Recommendation 2: Palude della Diaccia Botrona should be removed from the Montreux Record, though the Italian authorities should provide the Ramsar Bureau with progress reports on the restoration work, and the Bureau should arrange another site visit when these works have been completed.

33. A number of further measures should still, in my opinion, be taken at Diaccia Botrona: establishment of a buffer zone to the nature reserve; specific management issues; appointment of a site manager; and co-ordination of management of Diaccia Botrona with that of other Maremma wetlands. Details of these issues are given in paragraph 42 – 49.

Torre Guaceto.

34. Description of the site. The Torre Guaceto Ramsar site is an area of 940 hectares on the Adriatic coast of Italy, about 20 kms north of Brindisi, in the Region of Puglia, partly on the territory of the commune of Brindisi, partly on that of Carovigno. It is a popular site for holiday and beach excursions for the people of Brindisi, and takes its name from an ancient watch tower, overlooking the sea from a vantage point on the low limestone cliffs, which are interspersed with sand dunes and with Salicornia and Suaeda vegetation. Behind the stone and sand coastal formation is a wet area, originally fed by freshwater streams coming from inland, but much affected in the past by attempts to drain the area for agriculture. This wetland area has been overgrown by reeds and freshwater plants, because the inflow channels have become silted up, resulting in a reduction of fresh water supply. Offshore, there are beds of Poseidonia and a rich marine flora. The site is also of archaeological importance as the site of a Neolithic settlement. The site, and particularly the watch tower, has been used by the Puglia branch of WWF as a centre for environmental education. The presence and action of WWF in the last few years has undoubtedly played a major role in the conservation of the site.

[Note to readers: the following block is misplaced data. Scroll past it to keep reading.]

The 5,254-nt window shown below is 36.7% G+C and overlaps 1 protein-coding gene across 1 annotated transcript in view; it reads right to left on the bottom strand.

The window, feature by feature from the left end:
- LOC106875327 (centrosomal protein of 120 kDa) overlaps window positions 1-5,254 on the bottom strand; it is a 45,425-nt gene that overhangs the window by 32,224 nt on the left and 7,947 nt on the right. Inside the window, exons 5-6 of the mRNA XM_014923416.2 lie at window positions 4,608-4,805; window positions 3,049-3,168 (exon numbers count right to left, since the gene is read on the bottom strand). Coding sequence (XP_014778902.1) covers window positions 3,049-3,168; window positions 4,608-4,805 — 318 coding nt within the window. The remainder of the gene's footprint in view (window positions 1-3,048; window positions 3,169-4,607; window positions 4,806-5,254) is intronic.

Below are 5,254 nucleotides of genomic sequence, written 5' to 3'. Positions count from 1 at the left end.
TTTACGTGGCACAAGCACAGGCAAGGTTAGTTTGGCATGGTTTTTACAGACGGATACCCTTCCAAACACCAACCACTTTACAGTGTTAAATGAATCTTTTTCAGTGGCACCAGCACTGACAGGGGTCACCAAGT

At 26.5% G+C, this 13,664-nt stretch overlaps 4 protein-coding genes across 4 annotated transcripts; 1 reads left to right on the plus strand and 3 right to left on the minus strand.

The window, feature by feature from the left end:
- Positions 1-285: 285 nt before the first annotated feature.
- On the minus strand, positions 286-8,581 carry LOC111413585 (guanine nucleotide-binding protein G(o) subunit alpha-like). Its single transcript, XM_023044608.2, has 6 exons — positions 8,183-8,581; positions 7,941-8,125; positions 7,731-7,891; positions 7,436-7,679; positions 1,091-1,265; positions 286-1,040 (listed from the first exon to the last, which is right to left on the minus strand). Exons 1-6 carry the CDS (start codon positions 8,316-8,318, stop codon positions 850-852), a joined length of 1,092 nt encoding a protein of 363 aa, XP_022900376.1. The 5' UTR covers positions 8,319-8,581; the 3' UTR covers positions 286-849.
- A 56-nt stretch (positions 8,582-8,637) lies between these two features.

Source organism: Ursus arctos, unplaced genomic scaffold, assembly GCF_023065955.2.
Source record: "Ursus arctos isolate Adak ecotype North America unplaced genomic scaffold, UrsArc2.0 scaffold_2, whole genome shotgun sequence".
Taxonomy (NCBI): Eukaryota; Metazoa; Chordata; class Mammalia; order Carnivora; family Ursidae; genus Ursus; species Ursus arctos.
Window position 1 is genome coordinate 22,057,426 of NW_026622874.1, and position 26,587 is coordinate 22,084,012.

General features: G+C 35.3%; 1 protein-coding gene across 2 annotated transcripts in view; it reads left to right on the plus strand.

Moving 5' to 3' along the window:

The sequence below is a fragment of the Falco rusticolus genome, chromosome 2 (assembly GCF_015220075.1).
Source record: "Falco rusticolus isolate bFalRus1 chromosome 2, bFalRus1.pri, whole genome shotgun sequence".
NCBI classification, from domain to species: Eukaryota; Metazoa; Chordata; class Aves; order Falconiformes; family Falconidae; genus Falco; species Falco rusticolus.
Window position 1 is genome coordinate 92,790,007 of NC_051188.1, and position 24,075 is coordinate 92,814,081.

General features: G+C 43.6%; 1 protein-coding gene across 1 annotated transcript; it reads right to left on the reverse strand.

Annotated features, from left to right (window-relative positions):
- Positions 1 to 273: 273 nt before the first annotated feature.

35. Criteria for international importance. The Montreux Record Questionnaire indicates that Torre Guaceto qualifies under Ramsar criteria 1d ("specific type of wetland, rare or unusual in its region") and 2a ("supports an appreciable assemblage of rare, vulnerable or endangered species or subspecies"). Under 2a the plants Salicornia fruticosa and Suaeda are mentioned, together with the migrant shorebird Dotterel Eudromias morinellus. It seemed to me, after the visit on 4 November that, if it qualifies as a site of international importance, it is rather under criterion 1a, as a representative sample of the fast-disappearing coastal wetlands of the Italian Adriatic. While migrant Dotterel may occur, there seems little evidence of the presence of an "appreciable assemblage".

36. Designation as a Ramsar site. Torre Guaceto was one of the sites added to the Ramsar List in May 1981. At that time it has no specific nature reserve status, though it was covered by the Galasso landscape protection law 431/85. A marine reserve, covering the area offshore, has since been established.

37. Inclusion in the Montreux Record. Torre Guaceto was included in the Montreux Record in 1994, because of fears that a campsite would be set up by a private land owner in or near the Ramsar site, and because of the difficulty of preventing damage to the area’s natural values (fires, wood-cutting, illegal buildings) by visitors to the nearby beaches.

38. Current situation. At the meeting in the Ministry of Environment in Rome on 2 November, I was given information on plans for Torre Guaceto. The area is included among the sites where the National Committee on Protected Areas has decided to establish national reserves ("Riserva naturale statale"). The decision has been published in the Official Journal of the Italian Republic for 13 September 1997, which means that financial resources will be available for establishment of the reserve. A map published in the Official Journal shows expanded boundaries, so that the future reserve will be larger than the existing Ramsar site. The meeting in Brindisi on 4 November brought together the various local authorities involved, and discussed the technical work intended. It is clear that, with these new plans, there is no longer any threat of construction of a campsite, and that disturbance and damage by visitors can be much more easily controlled. This control is likely to be exercised by the State Forestry Service ("Corpo Forestale dello Stato). The technical work, as at Diaccia Botrona, really amounts to a restoration plan, aimed at recreating values lost before Ramsar designation.